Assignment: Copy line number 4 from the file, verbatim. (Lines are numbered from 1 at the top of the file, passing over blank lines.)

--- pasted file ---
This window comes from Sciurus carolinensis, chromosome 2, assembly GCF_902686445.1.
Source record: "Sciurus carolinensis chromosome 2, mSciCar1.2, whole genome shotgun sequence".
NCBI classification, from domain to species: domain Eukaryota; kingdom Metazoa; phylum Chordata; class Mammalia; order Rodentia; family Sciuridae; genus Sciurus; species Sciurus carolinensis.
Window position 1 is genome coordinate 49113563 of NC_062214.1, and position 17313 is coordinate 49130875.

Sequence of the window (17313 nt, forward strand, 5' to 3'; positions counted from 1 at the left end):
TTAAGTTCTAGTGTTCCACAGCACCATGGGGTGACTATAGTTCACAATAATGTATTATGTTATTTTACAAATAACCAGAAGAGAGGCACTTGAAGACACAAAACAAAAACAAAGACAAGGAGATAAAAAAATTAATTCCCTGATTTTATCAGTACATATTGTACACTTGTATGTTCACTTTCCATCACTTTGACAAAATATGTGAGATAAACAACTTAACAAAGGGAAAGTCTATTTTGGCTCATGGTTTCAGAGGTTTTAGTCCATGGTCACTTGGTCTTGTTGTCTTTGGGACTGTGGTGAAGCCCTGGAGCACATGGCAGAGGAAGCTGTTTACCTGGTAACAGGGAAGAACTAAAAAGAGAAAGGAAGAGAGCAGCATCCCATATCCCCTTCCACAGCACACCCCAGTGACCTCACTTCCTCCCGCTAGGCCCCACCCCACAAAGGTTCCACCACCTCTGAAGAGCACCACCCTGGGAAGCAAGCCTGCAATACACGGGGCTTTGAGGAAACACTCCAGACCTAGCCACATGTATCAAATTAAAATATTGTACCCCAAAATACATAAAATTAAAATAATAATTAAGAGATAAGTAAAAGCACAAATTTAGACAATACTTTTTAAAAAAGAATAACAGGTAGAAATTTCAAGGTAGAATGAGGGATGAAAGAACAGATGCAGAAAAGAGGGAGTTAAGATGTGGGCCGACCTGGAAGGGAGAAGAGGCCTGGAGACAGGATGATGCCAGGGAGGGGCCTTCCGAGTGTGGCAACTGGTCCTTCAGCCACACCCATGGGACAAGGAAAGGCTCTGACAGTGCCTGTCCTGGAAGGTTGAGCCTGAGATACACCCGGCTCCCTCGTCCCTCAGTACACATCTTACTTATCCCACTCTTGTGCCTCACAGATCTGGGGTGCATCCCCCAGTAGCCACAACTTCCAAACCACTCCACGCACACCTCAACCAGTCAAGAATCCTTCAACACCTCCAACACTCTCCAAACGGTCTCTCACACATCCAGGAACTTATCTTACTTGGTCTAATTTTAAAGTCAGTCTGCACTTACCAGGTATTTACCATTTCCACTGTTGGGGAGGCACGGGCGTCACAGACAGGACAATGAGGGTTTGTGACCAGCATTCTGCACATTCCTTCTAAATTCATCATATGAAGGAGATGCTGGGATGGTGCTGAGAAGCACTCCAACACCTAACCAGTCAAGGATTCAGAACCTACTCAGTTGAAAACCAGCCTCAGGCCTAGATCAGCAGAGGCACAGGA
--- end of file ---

Window position 1 is genome coordinate 49113563 of NC_062214.1, and position 17313 is coordinate 49130875.